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Issue of 5/13/2009


Cover Story:



The Eminem interview
by Bill Holdship
The greatest rapper on earth gets personal on Proof, guns, Bill O'Reilly and being an artist from Detroit

Features:

Dirty dancing by Detroitblogger John
Detroit strip club battles its own checkered past to fix its image

DREAM's hope by Sandra Svoboda
Congress reconsiders measure for undocumented children's conditional amnesty

Columns:

Around the outside by Metro Times music staff
Greg Tate and Ron Ållen go deliver the surreal goods

Comics (Comics)

Couch Trip by Metro Times film writers (Couch Trip)
George Lucas fans are nuts! Plus, a centerfold chick grindhouse and a musical worth renting

Food Stuff by Metro Times food staff (Food Stuff)
Full plates for local foodies

Mad, mad, mad, world by Jim McFarlin (Idiot Boxing)
Late-night comedy show bows out, but how 'bout those Motor City Alfred E. Newmans?

In the flesh by Metro Times music staff (In The Flesh)
A meeting of greats

Letters to the Editor by Metro Times readers (Letters to the Editor)

Jeffrey Morgan's Media Blackout by Jeffrey Morgan (Media Blackout)
Like a minute-long vaudeville routine about disco

Motor City Rides by Doug Coombe (Motor City Cribs and Rides)
The Henry Ford Museum is all music on wheels

Into the fire by News Hits staff (News Hits)
What will Detroit do with its big burner?

Night and Day by Megan O'Neil (Night and Day)

Bing and beyond by Jack Lessenberry (Politics and Prejudices)
Why we must hope he'll be the best mayor ever

Mental help by Dan Savage (Savage Love)
Not all therapists understand open relationships

Get weird on it by Travis R. Wright (Sketches in Grit)
A young artist searches for inspiration and brotherhood

Reviews:

Music/Books:

Forward - Bump Reviewed by Brett Callwood (Record)

Coming from Reality - Rodriguez Reviewed by Bill Holdship (Record)

Movies:

Tyson Reviewed by Corey Hall (Movie)
Ever wanted to get caught in a stare-down contest with Mike Tyson? Well, that’s pretty much the effect of this absolutely gripping documentary; the conflicted and infamous fighter eyeballs the camera like it’s an opponent at weigh-in. Yet those dark, beady orbs contain galaxies of rage, regret and wounded pride, as Iron Mike recounts his wild lifetime of brawling, drug abuse, womanizing and general bad behavior with remarkable candor, insight and something resembling grace.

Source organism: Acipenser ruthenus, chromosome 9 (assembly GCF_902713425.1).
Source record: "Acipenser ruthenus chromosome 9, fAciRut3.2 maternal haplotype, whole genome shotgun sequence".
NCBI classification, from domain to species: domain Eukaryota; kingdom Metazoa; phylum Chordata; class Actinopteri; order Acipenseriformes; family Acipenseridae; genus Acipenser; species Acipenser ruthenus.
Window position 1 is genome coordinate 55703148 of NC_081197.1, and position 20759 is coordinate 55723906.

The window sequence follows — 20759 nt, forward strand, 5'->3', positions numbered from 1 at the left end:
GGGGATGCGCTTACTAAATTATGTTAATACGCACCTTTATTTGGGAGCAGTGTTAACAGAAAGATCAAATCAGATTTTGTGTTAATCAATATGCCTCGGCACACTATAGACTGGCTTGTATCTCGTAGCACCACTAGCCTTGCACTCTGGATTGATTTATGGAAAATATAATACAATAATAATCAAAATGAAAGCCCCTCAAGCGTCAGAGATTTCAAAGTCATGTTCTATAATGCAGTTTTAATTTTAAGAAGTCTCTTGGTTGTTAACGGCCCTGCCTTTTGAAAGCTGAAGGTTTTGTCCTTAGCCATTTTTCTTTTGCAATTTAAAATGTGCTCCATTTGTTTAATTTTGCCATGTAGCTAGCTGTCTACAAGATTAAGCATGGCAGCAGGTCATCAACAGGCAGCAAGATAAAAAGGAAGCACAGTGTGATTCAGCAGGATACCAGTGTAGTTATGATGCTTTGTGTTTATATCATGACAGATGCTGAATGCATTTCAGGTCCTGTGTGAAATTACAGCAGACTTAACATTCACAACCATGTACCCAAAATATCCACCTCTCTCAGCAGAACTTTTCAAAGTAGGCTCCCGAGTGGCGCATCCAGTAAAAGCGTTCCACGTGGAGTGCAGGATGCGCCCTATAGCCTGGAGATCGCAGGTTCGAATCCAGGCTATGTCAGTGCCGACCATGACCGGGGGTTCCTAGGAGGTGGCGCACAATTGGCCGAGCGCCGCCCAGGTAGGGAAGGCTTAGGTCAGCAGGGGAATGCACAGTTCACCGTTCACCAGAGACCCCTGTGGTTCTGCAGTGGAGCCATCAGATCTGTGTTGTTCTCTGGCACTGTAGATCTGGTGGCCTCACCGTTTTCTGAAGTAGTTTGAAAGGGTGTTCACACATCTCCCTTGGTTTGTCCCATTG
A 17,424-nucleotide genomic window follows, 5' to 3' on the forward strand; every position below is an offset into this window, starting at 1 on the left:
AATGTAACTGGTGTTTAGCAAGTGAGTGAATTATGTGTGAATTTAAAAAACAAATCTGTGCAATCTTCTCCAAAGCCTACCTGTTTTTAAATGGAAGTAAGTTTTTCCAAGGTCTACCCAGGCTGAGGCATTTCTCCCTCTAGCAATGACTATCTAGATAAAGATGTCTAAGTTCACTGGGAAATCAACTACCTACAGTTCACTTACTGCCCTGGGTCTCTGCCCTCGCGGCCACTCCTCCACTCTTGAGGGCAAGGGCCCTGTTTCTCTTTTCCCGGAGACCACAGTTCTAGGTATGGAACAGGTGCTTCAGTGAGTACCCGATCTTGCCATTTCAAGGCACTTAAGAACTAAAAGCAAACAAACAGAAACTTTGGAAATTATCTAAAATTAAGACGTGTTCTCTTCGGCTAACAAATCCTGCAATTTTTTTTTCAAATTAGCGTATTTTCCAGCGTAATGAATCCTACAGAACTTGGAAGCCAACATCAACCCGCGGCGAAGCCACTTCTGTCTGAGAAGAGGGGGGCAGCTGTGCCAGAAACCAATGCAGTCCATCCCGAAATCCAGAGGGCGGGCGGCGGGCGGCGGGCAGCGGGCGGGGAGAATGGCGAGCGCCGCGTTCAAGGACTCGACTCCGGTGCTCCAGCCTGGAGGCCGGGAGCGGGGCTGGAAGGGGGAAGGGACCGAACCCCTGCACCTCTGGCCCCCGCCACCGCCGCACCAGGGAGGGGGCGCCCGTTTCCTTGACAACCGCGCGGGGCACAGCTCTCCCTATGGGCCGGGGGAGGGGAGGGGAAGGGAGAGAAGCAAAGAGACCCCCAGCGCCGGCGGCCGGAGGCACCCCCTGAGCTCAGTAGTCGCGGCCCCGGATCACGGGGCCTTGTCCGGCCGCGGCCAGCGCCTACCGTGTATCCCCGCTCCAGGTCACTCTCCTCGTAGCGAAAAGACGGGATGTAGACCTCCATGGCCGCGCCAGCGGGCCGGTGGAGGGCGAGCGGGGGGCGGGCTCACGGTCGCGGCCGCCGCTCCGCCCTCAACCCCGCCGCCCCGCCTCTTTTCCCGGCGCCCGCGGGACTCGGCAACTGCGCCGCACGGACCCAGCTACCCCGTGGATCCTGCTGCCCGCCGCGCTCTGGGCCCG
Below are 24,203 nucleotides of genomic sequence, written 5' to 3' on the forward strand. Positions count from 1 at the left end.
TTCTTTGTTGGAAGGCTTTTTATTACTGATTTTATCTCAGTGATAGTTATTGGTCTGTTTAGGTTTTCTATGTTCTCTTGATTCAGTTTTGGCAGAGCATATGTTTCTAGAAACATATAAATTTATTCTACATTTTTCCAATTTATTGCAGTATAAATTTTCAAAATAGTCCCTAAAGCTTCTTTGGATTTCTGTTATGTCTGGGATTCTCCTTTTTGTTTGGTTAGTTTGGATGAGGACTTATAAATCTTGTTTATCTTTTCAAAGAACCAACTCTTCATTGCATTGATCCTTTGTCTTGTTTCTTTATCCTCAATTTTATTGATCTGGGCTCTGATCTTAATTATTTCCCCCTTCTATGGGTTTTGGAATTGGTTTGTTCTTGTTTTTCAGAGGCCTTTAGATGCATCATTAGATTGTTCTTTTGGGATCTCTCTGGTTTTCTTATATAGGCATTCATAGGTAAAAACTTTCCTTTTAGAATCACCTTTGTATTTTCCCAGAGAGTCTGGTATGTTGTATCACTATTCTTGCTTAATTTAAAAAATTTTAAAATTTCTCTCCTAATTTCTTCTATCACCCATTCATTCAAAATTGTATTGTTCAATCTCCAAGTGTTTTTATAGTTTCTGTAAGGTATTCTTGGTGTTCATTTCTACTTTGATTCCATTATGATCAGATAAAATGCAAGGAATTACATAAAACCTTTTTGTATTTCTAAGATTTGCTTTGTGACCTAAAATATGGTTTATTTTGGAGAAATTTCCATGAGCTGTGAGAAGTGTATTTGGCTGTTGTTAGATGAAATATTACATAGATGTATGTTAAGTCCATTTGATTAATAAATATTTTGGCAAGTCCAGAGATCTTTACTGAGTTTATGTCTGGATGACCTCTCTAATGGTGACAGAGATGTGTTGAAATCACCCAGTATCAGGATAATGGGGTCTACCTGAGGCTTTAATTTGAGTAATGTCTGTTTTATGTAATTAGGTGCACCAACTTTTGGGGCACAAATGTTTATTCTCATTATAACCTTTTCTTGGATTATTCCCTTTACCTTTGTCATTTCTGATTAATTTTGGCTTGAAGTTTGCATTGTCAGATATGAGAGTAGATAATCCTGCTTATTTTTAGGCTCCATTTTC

Star Trek Reviewed by Jeff Meyers (Movie)
Yeah, it’s more slam-bam space opera than brainy social science fiction and, sure, it could use some breathing room to make its characters more human, but Star Trek is fun — something the franchise hasn’t been since 1986’s goofy The Voyage Home. We’re not sure if JJ Abrams’ clever inclusion of the Beastie Boys’ “Sabotage” heralds the kind of revolutionary take on the material he thinks he’s achieving (this Star Trek is significantly dumbed-down when compared to the series or even the 1979 film), but the anthem does stir the audience while making clear that the quiet diplomacy of Jean-Luc Picard has no place in Abrams’ oh-so-hip reconceptualization. One gander at hotter-than-hot (and wholly feminist) Uhura (Zoe Saldana) makes that clear. When was the last time anyone described Star Trek as sexy? The rest of the cast is highly charismatic. Chris Pine avoids William Shatner’s hyperbolic style and presents James T. Kirk as the brash, swaggering hero he was meant to be. Zachary Quinto (Heroes’ Sylar) lacks the great Leonard Nimoy’s sonorous voice but offers a believable Spock. John Cho (Harold & Kumar), Simon Pegg (Shaun of the Dead) and Anton Yelchin give up solidly broad strokes as Sulu, Scotty and Chekov. But it’s Kiwi Karl Urban (LOTR, Doom) who really delivers the goods as the irascible Dr. McCoy. Not only does Urban credibly channel DeForest Kelly’s difficult-to-pin-down acting style, he creates a three-dimensional character you want to see.

Restaurants/Places:

Rojo Mexican Bistro Reviewed by Todd Abrams (Restaurant)
Though it’s fairly simple to locate a Mexican restaurant in metro Detroit, it’s not necessarily as easy to get good Mexican food. After you get past the complicated question of authenticity there lie plates and plates of bland and forgettable fare with a side of beans and rice. But at Rojo Mexican Bistro in Novi they’re skillfully mixing contemporary and classic Mexican dishes with an eye toward freshness and flavor.

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